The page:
The final scene of Mrs. Doubtfire doing the TV show and speaking about divorce, and how a girl whose family is going through it will be alright, it's so perfect. Especially with the movie being made in the early 1990s when the divorce rate in the country was soaring. But were there ever notes or conversations of having Daniel and Miranda getting back together by the end?
No. Not at all. Robin, Marsha, and myself, we were a strong trio about that. We were adamant with the studio that they would never get back together. Most divorced parents never get back together and we didn't want the film to have a false ending. It was really important to us.
I remember in the early stages of the Broadway show, I was talking to one of the writers and we got into an argument over the phone because he said he was going to write Daniel and Miranda getting back together. I was like, "How can you do that? It's just wrong." It gives the wrong message to kids all around the world.
We wanted those kids to feel that they were seen and heard because, in most movies up until that point, the parents always get back together.
Columbus says a 'Mrs. Doubtfire' sequel should never happen and would be 'very vocal' if one were ever announced
How quickly after the movie opened did the studio start talking about a sequel?
It's an interesting thing. Back then, there was an attitude that sequels were looked down upon by the artists. So Robin was against doing a sequel immediately after.
He and I didn't talk about a sequel until the year he passed away. We had a script that was written and it was the last time I saw Robin. I went to his house and we sat down and talked about it and the script was really strong. Robin's only comment was, "Boss, do I have to be in the suit as much this time?" It was physically demanding. For Robin, I think it was like running a marathon every day he was in the Doubtfire costume. He was older, obviously.
So we talked about it and I think he was hoping in the rewrite we would cut back on the Doubtfire character. But then Robin passed away so there will never be a sequel to "Mrs. Doubtfire."
Have steps been taken so there will never be a "Doubtfire" sequel? I mean, a Broadway show was done. Does the family have the rights to block any attempt?
Fox/Disney owns the rights, I think. I don't think the Williams family owns it, so the studio can do whatever they want with it.
Should they? God no. I will certainly be very vocal about it if they decide to do it.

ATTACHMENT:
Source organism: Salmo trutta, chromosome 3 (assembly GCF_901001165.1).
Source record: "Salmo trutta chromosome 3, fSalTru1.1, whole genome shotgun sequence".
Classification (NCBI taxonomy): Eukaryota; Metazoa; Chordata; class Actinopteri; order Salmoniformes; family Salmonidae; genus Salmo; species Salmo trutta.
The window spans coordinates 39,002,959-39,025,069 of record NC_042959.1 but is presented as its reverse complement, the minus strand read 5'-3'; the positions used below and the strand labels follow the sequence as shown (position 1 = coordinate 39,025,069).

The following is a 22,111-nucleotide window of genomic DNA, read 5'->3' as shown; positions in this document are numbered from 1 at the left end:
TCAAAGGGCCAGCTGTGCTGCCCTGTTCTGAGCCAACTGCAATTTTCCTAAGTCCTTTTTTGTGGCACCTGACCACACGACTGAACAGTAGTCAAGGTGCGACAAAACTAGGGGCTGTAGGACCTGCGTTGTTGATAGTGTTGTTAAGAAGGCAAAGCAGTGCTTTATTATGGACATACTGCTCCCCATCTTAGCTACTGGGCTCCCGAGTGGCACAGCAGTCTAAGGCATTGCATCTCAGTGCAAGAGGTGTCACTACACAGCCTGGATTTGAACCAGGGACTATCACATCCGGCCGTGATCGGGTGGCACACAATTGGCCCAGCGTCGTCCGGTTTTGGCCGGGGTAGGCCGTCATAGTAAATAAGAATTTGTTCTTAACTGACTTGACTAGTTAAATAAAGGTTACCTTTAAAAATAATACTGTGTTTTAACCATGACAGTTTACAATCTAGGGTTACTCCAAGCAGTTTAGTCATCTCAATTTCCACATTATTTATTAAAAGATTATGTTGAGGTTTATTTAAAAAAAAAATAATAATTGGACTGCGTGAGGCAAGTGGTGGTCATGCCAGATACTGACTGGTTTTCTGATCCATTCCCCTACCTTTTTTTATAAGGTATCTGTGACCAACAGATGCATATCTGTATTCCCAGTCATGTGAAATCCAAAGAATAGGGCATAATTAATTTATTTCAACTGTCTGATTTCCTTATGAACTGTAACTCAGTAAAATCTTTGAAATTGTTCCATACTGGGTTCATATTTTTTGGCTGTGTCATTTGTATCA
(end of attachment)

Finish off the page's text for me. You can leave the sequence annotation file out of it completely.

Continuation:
There are 972 boxes of footage from the movie in a warehouse. Columbus wants to use them to make a documentary about the making of 'Mrs. Doubtfire.'
You guys shot so much footage, has there ever been talk of doing a documentary on the making of "Mrs. Doubtfire?" As you said, this is an example of Robin in his prime.
Yeah, we are talking about it and trying to get it done. There are roughly 972 boxes of footage from "Doubtfire" — footage we used in the movie, outtakes, behind-the-scenes footage — in a warehouse somewhere and we would like to hire an editor to go in and look at all of that footage.
We want to show Robin's process. There is something special and magical about how he went about his work and I think it would be fun to delve into it.
I mean, there's 2 million feet of film in that warehouse so there could be something we can do with all of that.
What made Robin Williams such a special talent?
He was an incredible person. A lot of talented people that I've come across in this industry, they are not special people. They are talented but they are a pain in the ass.
I came to San Francisco, I had a daughter who was Zelda's age, Robin's daughter, and they became friends. And had a son who was Cody's age, Robin's son, and they became friends and went to school together. So we would spend every weekend together. I ended up living in San Francisco for 20-plus years and those were some of the best years of my life. I thanked Robin every day for giving me that opportunity.
What made him special as a talent is the fact that there was never anyone before him and there will never be anyone ever like Robin Williams. He's one-of-a-kind.
This interview has been condensed and edited for clarity.
Correction: November 21, 2023 — An earlier version of this story incorrectly spelled Marsha Graces Williams' name.
Read the original article on Insider